Counseling is often recommended depending upon the individual and family situation. FMS should be considered a family disease in that it impacts significantly on the children, spouses, parents and siblings of the affected person. It is NOT contagious. However, the functional disability and constraints must be understood and accommodated by all those sharing the patient’s work and home environment.

Diet and Nutrition
Diet and nutrition are of importance in the evaluation and treatment of FMS patients. Frequently, patients are affected by allergies and/or food intolerance and it is important that these are diagnosed early and corrective measures be taken. Antioxidant therapy is often indicated. Vitamins and minerals may be necessary if deficiencies are identified or suspected.

Cranial Manipulation
Cranial manipulation is a system of diagnosing and moving bones of the skull in a manner that is therapeutic and restores the intrinsic cranial rhythm to normal. Cranial manipulation dates back to the 1940’s when an osteopathic physician, Dr. William S. Sutherland, made the discovery that the cranium moves in a rhythmical fashion in response to internal forces. This discovery has only recently been verified by sophisticated radiological and MRI studies, however, osteopathic physicians, for decades, have claimed the ability to palpate this motion with their hands. Cranial manipulation is a highly specialized modality that requires a considerable degree of expertise and training to perform. The accrediting agency for the training in the cranial field is The Cranial Academy of the American Academy of Osteopathy. Cranial Academy accredited training is only made available to D.O.'s physicians, M.D.’s and dentists. Alternative courses of much shorter duration are taught by D.O.’s to physical therapists, M.D.’s, dentists, chiropractors and other professionals, however these are not accredited by The Cranial Academy.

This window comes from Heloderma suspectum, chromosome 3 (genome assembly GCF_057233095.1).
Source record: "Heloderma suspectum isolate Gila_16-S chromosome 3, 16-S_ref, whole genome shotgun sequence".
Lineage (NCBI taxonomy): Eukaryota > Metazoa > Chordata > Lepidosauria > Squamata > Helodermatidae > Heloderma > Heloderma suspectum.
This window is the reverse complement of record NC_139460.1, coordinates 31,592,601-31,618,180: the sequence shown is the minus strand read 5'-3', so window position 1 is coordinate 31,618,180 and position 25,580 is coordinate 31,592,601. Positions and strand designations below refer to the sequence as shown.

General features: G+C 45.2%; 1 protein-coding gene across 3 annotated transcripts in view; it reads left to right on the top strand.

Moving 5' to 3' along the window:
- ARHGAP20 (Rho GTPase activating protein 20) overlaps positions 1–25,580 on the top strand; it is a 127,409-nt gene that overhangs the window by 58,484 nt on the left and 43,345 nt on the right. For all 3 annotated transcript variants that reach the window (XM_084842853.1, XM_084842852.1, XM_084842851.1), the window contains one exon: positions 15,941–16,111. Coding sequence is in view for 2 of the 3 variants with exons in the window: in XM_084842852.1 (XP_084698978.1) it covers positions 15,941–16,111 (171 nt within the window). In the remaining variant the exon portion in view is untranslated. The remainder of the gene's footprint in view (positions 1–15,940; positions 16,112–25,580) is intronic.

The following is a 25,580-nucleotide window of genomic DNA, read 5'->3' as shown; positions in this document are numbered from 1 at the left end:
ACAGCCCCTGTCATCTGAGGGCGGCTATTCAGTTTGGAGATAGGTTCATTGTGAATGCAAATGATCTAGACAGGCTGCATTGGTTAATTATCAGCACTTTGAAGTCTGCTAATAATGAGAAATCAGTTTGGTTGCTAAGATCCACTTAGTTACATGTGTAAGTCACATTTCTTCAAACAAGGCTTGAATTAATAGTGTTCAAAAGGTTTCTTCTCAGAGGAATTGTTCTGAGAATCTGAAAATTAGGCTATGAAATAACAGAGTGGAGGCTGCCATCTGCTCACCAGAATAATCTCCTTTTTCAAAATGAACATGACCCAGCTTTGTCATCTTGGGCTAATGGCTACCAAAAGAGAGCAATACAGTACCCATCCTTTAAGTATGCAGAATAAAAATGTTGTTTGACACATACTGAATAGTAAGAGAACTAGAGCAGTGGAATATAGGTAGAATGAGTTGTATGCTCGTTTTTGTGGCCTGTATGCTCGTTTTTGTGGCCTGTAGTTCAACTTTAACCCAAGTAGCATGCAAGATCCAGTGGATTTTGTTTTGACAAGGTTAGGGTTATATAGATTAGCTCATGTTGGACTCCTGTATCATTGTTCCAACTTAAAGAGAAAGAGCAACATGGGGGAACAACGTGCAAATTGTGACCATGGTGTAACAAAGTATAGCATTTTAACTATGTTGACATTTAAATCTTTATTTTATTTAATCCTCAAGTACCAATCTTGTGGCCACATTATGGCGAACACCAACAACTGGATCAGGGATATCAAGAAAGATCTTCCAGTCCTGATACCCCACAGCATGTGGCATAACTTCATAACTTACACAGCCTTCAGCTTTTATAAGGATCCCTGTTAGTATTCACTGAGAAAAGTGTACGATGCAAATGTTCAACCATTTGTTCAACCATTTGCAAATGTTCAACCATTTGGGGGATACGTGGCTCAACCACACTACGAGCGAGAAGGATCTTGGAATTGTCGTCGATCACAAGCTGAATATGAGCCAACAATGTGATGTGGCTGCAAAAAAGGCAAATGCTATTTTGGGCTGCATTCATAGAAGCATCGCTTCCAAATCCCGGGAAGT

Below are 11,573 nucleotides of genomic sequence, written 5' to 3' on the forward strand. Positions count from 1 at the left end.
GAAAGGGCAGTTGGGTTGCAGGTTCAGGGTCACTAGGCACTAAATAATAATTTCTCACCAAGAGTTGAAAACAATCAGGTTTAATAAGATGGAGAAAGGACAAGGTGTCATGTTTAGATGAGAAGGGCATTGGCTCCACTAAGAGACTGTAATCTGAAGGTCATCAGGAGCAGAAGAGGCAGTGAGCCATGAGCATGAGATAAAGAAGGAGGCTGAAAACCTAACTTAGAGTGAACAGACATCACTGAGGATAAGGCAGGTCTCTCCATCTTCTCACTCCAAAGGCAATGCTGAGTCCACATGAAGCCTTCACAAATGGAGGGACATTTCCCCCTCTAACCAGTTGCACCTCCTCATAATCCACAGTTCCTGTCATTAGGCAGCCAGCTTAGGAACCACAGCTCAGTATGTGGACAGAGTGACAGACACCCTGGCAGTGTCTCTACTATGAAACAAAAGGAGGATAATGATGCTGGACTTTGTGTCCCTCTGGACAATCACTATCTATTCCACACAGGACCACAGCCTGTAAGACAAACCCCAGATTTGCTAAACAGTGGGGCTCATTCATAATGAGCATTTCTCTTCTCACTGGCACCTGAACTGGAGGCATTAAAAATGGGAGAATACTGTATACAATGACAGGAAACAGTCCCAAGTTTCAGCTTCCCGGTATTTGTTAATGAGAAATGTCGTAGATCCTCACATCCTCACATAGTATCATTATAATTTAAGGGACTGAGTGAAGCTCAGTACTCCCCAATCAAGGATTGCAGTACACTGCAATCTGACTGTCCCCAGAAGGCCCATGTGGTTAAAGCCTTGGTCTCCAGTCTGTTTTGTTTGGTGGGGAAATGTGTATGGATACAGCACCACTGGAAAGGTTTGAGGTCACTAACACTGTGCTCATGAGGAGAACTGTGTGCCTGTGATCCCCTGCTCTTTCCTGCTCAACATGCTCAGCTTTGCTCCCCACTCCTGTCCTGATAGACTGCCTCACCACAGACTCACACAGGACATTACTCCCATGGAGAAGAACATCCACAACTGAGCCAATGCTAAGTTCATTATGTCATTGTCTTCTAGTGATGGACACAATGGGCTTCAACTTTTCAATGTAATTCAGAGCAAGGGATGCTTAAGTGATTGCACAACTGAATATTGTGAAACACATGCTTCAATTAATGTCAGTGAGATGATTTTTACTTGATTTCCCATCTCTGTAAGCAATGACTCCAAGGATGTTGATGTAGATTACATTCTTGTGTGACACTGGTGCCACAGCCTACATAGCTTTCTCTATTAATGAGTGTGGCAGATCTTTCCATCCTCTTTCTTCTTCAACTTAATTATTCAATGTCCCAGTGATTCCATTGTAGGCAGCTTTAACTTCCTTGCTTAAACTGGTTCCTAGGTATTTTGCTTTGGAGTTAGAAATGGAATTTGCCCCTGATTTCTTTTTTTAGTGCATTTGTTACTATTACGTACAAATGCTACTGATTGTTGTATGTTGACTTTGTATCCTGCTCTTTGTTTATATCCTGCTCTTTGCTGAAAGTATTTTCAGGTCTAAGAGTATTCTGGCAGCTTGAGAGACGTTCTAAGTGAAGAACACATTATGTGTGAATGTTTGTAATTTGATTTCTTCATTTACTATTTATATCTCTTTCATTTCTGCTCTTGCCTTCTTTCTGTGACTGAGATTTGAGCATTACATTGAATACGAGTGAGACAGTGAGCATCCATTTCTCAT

There are now reports of FMS cases responding encouragingly to cranial treatments. It is theorized that the physical movement of the cranial bones effected by cranial manipulation results in a change of the blood flow to an affected part of the brain and/or a central endocrine gland, allowing the body to repair itself.

Naturopathy & Homeopathy